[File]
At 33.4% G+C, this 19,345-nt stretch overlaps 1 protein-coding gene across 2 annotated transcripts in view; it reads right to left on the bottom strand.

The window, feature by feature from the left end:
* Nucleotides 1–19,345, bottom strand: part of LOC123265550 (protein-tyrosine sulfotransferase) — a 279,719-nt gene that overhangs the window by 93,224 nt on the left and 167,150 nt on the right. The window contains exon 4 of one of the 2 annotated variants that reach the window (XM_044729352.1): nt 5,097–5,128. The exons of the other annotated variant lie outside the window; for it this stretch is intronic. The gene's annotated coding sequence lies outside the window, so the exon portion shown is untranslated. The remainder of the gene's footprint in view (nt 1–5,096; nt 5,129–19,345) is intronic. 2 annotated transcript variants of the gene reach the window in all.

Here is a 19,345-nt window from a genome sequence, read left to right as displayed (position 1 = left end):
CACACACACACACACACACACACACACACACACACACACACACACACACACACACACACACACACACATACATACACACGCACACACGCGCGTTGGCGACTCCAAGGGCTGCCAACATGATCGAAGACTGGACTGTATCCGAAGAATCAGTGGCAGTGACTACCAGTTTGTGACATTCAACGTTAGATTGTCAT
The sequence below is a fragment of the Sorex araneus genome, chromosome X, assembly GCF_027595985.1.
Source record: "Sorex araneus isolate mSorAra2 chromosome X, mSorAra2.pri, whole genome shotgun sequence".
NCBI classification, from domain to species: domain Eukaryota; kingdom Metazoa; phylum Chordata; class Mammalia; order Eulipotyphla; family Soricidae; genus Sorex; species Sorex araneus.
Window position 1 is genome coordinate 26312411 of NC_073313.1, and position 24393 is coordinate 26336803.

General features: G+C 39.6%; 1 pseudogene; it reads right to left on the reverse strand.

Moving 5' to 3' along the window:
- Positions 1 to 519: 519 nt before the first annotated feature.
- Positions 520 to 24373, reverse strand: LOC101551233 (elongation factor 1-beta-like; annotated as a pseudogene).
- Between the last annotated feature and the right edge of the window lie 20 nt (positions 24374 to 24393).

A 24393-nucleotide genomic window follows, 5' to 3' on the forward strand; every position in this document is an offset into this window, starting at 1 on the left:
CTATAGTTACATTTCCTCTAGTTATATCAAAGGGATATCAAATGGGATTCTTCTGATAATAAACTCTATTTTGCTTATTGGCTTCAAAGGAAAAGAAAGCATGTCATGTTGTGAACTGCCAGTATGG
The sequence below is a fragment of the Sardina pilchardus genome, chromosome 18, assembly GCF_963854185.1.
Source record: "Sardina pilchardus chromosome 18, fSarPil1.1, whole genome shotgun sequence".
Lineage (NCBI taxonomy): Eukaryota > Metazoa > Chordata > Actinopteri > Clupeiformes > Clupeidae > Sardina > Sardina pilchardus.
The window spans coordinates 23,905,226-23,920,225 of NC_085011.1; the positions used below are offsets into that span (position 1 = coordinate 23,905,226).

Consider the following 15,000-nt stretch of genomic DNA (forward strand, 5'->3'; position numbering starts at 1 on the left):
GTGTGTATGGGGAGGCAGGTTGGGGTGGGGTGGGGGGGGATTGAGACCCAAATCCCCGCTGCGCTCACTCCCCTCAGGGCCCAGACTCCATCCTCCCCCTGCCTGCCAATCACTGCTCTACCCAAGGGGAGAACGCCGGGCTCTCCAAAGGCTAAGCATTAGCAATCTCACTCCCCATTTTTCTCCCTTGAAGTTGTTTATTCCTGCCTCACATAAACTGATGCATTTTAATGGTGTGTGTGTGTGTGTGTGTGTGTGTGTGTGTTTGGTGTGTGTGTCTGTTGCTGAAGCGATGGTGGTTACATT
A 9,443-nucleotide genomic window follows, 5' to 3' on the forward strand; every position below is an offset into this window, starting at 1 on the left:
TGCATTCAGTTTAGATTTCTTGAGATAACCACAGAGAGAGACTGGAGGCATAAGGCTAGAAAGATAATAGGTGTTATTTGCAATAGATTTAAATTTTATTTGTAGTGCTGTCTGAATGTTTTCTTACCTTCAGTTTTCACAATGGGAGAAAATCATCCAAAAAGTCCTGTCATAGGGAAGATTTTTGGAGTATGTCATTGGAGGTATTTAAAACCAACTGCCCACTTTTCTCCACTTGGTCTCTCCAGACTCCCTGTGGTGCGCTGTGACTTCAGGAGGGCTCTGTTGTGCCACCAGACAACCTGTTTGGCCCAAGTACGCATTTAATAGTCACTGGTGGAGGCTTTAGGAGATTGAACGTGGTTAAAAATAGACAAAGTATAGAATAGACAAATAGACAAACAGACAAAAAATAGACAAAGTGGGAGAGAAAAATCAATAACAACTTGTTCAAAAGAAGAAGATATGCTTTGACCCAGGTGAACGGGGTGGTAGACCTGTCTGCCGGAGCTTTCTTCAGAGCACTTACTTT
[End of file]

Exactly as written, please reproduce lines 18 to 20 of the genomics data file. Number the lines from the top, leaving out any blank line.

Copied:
Source record: "Sardina pilchardus chromosome 18, fSarPil1.1, whole genome shotgun sequence".
Lineage (NCBI taxonomy): Eukaryota > Metazoa > Chordata > Actinopteri > Clupeiformes > Clupeidae > Sardina > Sardina pilchardus.
The window spans coordinates 23,905,226-23,920,225 of NC_085011.1; the positions used below are offsets into that span (position 1 = coordinate 23,905,226).